The thing is, everybody wears very good sneakers: With tight fitting sweatpants, peaking below striped djellabas and dashikis, combined with dresses, tracksuits and leggings are the chunky, the limited and the collaborative, gleaming white or radiating volt, pink and, sometimes, a multitude of iridescent. Intermediate-level Vapormaxes (Utility, Flyknit, Plus) seem to be stakes to play dans la rue, one-upped by 720s, Kiko Kostadinov’s Gel-Delvas and the bulbous sculptural offerings Han Kjøbenhavn and Puma have been putting out lately. The general selection slants soccer and running, mediterranean street kid and La Haine. Athletic footwear choices speak of discernment and respect for the urban space: look good when stepping outside, you owe the streets of Marseille.
Marseille is an impressive, varied assembly of architecture. Both the elevated and the mundane are housed in thoughtful (or at least, deceisive) structures that weave into a gritty, dense fabric that presents its scars as proudly as its triumphs.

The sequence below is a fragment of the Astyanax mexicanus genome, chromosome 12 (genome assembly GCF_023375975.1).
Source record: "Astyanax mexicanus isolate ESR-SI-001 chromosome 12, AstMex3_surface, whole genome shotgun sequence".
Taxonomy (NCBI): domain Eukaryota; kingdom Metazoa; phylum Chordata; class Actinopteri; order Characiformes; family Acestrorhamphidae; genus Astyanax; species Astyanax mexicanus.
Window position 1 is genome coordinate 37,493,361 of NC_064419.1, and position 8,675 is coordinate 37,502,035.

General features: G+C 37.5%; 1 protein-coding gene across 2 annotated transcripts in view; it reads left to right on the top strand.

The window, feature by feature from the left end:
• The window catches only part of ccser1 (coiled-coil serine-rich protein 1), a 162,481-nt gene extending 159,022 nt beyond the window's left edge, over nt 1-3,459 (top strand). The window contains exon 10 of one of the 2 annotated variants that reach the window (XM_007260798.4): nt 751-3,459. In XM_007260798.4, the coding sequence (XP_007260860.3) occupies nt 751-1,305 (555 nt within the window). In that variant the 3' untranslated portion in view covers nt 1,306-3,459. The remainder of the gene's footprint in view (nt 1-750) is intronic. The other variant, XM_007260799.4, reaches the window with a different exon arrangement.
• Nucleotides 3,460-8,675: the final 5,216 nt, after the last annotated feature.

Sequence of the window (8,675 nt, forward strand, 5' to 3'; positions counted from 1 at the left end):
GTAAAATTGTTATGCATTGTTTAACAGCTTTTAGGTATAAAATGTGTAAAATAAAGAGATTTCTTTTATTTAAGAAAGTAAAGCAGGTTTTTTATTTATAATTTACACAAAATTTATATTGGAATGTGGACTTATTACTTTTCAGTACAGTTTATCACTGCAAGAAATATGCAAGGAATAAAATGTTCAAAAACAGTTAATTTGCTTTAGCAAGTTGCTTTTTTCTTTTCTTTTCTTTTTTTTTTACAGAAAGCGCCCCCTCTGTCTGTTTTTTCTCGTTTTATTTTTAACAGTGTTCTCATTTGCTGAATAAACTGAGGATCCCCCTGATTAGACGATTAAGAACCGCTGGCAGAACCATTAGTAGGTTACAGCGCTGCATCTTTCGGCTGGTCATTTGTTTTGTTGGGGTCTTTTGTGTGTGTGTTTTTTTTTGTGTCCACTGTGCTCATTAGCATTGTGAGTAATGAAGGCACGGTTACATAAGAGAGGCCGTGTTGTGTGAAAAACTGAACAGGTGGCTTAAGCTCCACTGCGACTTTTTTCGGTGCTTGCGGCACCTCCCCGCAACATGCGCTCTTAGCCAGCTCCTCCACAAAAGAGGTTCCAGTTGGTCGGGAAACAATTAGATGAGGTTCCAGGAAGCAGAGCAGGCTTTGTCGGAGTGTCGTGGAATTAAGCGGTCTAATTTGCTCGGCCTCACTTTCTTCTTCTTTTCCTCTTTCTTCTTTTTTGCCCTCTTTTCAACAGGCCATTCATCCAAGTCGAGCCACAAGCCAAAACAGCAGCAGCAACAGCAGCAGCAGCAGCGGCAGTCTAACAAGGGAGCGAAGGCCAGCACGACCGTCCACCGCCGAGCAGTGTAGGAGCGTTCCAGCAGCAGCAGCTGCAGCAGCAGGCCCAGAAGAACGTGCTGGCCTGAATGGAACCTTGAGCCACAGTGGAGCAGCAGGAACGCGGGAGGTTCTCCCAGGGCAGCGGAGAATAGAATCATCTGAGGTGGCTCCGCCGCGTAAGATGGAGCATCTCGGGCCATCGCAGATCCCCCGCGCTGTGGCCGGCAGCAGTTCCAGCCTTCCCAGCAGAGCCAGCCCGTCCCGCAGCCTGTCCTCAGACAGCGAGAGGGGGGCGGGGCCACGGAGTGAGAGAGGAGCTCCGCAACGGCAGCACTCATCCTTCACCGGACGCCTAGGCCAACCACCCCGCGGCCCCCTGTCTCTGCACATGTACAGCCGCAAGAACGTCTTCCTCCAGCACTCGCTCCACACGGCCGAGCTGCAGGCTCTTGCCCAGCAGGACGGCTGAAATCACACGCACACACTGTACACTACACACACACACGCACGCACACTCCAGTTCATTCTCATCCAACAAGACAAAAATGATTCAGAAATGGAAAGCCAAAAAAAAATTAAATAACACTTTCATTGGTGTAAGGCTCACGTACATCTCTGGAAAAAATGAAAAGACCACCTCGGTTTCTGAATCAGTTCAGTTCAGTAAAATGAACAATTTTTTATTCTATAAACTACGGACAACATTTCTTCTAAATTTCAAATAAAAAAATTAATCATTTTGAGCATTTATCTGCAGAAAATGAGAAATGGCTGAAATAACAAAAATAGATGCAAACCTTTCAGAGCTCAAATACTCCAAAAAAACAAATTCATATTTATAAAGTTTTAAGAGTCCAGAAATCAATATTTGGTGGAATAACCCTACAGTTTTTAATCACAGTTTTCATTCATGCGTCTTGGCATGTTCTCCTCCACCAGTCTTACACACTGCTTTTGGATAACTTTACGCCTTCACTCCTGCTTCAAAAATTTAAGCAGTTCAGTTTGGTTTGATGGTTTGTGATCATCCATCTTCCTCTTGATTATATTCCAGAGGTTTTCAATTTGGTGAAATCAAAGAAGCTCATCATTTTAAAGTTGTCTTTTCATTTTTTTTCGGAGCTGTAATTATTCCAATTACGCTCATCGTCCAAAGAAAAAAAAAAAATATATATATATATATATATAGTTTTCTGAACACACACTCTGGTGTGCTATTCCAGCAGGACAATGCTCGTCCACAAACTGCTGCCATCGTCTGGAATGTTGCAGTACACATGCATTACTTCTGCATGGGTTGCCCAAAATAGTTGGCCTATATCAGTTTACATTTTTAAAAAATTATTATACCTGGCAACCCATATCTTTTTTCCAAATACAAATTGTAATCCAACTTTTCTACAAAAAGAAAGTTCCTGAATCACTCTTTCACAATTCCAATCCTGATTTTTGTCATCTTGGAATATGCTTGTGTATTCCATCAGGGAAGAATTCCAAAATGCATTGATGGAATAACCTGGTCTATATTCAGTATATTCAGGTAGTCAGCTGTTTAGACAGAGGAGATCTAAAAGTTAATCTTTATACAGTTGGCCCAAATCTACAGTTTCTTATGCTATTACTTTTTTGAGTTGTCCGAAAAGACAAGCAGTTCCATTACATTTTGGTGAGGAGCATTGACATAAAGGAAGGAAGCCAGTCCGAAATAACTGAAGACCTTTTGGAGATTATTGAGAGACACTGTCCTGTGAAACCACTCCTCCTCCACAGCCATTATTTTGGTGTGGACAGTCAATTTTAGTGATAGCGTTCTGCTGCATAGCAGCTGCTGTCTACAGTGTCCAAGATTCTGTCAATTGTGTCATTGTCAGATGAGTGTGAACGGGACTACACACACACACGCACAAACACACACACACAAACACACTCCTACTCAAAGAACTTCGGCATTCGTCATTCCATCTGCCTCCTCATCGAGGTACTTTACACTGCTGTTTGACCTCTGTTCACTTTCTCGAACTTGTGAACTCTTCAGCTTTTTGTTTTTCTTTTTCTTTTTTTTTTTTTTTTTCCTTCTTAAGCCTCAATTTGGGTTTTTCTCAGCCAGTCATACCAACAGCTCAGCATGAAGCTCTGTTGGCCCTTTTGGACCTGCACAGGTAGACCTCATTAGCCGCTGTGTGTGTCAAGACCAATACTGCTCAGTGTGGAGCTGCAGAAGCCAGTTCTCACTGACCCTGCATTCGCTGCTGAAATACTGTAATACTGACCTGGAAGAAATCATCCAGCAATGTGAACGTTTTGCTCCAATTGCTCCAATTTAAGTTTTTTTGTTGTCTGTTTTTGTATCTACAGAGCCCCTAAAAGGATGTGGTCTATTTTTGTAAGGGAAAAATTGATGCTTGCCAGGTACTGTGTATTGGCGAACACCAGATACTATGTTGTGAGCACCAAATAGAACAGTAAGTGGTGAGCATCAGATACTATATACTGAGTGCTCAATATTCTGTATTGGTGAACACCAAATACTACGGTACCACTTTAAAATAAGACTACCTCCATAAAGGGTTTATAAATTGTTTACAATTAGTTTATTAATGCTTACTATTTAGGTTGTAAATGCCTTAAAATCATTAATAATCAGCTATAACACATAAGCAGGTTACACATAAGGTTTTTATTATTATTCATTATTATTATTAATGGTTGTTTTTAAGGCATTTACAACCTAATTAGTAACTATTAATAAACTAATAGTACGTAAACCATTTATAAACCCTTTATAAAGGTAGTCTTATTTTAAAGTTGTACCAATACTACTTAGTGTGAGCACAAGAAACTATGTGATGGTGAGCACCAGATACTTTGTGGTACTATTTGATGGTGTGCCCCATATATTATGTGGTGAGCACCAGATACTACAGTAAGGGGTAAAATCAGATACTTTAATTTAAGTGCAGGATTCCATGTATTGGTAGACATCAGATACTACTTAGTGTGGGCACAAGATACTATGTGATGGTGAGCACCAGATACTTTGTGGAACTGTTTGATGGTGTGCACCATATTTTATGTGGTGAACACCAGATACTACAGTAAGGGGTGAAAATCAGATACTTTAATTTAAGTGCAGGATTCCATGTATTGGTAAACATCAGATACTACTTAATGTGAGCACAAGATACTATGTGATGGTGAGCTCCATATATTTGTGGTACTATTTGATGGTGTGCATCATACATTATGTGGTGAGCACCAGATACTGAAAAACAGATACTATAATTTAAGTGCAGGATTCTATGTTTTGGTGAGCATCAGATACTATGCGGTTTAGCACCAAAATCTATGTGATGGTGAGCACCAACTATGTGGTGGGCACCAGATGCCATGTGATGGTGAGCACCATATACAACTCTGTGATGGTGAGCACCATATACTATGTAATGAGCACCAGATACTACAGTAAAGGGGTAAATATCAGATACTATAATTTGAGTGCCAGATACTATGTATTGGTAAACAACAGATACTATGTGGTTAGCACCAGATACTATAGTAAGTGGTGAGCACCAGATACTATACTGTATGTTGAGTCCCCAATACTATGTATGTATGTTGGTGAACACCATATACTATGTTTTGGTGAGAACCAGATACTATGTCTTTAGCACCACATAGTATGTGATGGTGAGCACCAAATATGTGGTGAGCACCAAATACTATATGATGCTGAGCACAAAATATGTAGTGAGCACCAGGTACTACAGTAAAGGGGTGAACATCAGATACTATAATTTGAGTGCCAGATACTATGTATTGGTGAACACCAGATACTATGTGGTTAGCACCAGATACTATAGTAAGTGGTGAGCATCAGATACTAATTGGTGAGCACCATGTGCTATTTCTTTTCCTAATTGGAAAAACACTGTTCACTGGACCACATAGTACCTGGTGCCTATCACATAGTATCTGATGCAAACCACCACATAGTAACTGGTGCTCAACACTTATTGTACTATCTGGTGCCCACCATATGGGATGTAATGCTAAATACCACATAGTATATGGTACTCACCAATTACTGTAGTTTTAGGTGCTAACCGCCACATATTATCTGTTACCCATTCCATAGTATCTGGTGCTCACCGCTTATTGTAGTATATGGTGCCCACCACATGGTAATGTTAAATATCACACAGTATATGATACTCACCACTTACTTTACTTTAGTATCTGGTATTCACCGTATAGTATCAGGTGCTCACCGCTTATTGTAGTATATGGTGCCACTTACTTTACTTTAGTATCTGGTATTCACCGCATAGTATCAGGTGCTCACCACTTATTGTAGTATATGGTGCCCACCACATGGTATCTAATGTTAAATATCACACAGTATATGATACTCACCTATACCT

A young man passes, his architecturally sculpted upper body squaring Rue d’Aubagne. Grey technical fabric spans voluminius chest muscles, disproportionally slim legs stick out from boxer’s shorts in shiny leggings, their panelling suggesting a martial future for everybody. His hair is cropped into a precise fade. Above the left ear, a succession of shaven vertical lines combine with a longer horizontal one: a thick barbell, the straightest possible, most elegant commitment to his sport, to be renewed daily, during morning routine.